To do thus, the contemplation of this example may strongly engage us; for if our Lord had not his will, can we in reason expect, can we in modefty desire to have ours ? Must we be cockered and pleased in every thing, whenas he was treated fo coarsely, and crossed in all things? Can we grutch at any kind of service, or sufferance ? Can we think much (for our trial, our exercise, our correction) to bear a little want, a little disgrace, a little pain, when the Son of God was put to discharge the hardest tasks, to endure the forest adversities?

But farther to enforce these duties, be pleased to caft a glance on two confiderations : 1. What the will is

3.

SERM. to which, 2. Who the willer is to whom we must sub-
XXXVI. mit.

1. What is the will of God? Is it any thing un? just, unworthy, or dishonourable, any thing incommo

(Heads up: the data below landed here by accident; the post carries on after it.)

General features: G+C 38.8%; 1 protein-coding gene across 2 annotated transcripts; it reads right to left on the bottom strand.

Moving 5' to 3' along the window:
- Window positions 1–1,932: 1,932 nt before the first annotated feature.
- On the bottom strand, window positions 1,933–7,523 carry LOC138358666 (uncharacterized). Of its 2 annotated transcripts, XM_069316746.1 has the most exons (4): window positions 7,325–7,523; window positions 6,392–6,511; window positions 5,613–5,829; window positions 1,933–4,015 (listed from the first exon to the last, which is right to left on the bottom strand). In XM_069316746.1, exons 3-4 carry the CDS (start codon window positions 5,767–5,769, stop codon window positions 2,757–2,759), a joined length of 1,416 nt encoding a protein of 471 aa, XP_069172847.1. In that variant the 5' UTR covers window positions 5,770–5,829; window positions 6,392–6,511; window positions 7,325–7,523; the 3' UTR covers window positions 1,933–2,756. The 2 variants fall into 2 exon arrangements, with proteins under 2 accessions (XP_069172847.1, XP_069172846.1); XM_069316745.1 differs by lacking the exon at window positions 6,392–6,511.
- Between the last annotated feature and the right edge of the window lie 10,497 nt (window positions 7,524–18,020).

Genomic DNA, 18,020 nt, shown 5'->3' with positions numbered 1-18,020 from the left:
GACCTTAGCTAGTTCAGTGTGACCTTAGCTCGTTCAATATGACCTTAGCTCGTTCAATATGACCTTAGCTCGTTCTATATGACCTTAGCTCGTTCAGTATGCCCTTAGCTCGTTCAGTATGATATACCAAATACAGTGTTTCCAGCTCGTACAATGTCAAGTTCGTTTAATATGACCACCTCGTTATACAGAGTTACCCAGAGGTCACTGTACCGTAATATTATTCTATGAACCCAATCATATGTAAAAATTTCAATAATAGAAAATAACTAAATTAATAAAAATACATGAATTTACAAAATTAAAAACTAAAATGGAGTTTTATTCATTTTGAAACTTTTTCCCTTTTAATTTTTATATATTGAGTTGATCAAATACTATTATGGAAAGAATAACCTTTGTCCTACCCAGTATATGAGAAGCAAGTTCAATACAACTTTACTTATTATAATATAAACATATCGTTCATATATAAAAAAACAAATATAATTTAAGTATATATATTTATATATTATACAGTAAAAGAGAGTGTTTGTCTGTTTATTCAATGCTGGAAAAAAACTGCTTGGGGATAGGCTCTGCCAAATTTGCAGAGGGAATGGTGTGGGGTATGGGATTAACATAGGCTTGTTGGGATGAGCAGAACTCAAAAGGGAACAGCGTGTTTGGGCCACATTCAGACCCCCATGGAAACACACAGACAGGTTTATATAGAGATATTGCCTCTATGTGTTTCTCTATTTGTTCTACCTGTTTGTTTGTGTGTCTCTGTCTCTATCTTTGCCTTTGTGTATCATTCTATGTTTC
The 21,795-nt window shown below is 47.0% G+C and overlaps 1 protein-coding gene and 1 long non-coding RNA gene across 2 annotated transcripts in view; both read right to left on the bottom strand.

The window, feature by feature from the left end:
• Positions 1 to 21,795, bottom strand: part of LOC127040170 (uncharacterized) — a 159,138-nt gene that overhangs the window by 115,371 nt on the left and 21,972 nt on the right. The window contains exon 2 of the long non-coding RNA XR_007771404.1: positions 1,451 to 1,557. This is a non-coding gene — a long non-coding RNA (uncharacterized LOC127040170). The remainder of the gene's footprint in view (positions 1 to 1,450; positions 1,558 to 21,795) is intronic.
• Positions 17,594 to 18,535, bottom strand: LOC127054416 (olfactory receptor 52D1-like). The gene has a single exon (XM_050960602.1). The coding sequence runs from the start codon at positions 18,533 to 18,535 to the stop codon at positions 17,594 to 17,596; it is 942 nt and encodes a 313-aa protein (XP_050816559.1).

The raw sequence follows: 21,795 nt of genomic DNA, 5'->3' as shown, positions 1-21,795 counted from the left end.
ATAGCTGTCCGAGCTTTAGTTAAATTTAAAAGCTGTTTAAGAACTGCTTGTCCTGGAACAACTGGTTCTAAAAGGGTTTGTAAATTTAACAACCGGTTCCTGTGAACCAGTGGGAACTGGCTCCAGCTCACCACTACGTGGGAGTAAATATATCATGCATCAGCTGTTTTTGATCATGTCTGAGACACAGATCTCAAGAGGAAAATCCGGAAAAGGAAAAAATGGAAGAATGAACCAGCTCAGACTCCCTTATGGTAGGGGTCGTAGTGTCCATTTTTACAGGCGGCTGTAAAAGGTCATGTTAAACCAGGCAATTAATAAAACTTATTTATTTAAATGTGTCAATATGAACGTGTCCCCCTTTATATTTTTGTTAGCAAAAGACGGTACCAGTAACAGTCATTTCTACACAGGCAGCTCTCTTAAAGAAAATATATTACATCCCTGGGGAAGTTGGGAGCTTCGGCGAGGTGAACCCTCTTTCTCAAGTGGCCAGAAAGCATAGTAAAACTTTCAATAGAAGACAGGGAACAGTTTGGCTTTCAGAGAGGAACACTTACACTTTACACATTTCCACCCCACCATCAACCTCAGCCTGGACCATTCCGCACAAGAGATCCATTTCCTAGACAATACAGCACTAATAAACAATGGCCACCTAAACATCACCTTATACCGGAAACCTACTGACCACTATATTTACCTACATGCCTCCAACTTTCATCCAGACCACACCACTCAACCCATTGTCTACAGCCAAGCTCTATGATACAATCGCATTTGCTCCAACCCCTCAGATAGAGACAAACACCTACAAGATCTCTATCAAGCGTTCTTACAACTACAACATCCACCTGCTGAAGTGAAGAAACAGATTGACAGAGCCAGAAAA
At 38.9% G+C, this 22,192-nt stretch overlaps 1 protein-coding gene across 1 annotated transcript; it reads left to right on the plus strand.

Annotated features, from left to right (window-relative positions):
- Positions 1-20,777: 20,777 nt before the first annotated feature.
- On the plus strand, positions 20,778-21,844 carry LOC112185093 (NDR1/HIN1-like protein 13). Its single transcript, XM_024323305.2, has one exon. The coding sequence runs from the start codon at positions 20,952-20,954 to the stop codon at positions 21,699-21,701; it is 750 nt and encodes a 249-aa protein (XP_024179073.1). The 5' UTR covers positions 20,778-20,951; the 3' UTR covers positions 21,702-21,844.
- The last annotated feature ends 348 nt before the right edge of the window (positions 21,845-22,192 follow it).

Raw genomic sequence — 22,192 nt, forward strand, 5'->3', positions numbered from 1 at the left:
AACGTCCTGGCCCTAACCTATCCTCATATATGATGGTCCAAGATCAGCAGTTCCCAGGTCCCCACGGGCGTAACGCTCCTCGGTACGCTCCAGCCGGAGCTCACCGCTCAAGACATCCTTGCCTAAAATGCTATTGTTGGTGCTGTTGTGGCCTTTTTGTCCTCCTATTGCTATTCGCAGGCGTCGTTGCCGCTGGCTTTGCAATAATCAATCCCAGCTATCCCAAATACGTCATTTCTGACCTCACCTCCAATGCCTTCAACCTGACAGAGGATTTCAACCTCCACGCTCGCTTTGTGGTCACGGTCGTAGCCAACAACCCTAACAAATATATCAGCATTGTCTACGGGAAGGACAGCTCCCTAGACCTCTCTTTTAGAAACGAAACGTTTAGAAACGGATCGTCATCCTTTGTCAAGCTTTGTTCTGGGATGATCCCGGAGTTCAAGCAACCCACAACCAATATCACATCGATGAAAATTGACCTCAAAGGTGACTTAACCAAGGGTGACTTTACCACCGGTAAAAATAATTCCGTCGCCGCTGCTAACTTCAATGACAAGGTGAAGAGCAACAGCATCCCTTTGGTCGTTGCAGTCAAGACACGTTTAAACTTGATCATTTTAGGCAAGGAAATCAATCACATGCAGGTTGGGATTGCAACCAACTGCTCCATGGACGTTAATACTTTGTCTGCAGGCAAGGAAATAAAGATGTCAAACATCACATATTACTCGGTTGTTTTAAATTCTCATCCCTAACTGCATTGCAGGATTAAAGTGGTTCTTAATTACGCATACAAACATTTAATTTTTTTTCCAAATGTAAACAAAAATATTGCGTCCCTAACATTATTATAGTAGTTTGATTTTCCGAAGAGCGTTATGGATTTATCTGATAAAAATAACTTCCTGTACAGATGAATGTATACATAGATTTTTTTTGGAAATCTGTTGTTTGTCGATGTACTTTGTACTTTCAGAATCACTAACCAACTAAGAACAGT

dious or hurtful, any thing extremely difficult or in-
tolerably grievous, that God requireth of us, to do
or bear? No: he willeth nothing from us or to us,
which doth not best become us and most behove us;
which is not attended with safety, with ease, with the
solidest profit, the fairest reputation, and the sweetest
pleasure.

Two things he willeth; that we should be good, and
that we should be happy; the first in order to the second,
for that virtue is the certain way, and a necessary qualifi-

cation to felicity
i Theff. iv.' The will of God, faith St. Paul, is our fanctification :

What is that? what, but that the decays of our frame, and
the defacements of God's image within us, should be re-
paired ; that the faculties of our foul should be restored
to their original integrity and vigour; that from most
wretched slaveries we should be translated into a happy
freedom, yea, into a glorious kingdom ; that from defpi-